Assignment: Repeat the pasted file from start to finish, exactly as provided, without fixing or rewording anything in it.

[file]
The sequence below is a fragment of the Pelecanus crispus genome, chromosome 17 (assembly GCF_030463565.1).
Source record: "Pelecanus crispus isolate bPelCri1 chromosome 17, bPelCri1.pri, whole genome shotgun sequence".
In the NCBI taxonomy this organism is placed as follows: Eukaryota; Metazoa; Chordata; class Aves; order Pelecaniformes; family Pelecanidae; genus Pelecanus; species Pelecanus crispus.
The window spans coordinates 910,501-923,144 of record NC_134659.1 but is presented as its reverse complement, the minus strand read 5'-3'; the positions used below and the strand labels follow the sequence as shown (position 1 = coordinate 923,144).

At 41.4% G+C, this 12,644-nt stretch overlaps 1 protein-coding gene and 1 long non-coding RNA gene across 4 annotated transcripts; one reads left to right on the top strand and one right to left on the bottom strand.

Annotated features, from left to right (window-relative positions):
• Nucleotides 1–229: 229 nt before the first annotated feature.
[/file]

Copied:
The sequence below is a fragment of the Pelecanus crispus genome, chromosome 17 (assembly GCF_030463565.1).
Source record: "Pelecanus crispus isolate bPelCri1 chromosome 17, bPelCri1.pri, whole genome shotgun sequence".
In the NCBI taxonomy this organism is placed as follows: Eukaryota; Metazoa; Chordata; class Aves; order Pelecaniformes; family Pelecanidae; genus Pelecanus; species Pelecanus crispus.
The window spans coordinates 910,501-923,144 of record NC_134659.1 but is presented as its reverse complement, the minus strand read 5'-3'; the positions used below and the strand labels follow the sequence as shown (position 1 = coordinate 923,144).

At 41.4% G+C, this 12,644-nt stretch overlaps 1 protein-coding gene and 1 long non-coding RNA gene across 4 annotated transcripts; one reads left to right on the top strand and one right to left on the bottom strand.

Annotated features, from left to right (window-relative positions):
• Nucleotides 1–229: 229 nt before the first annotated feature.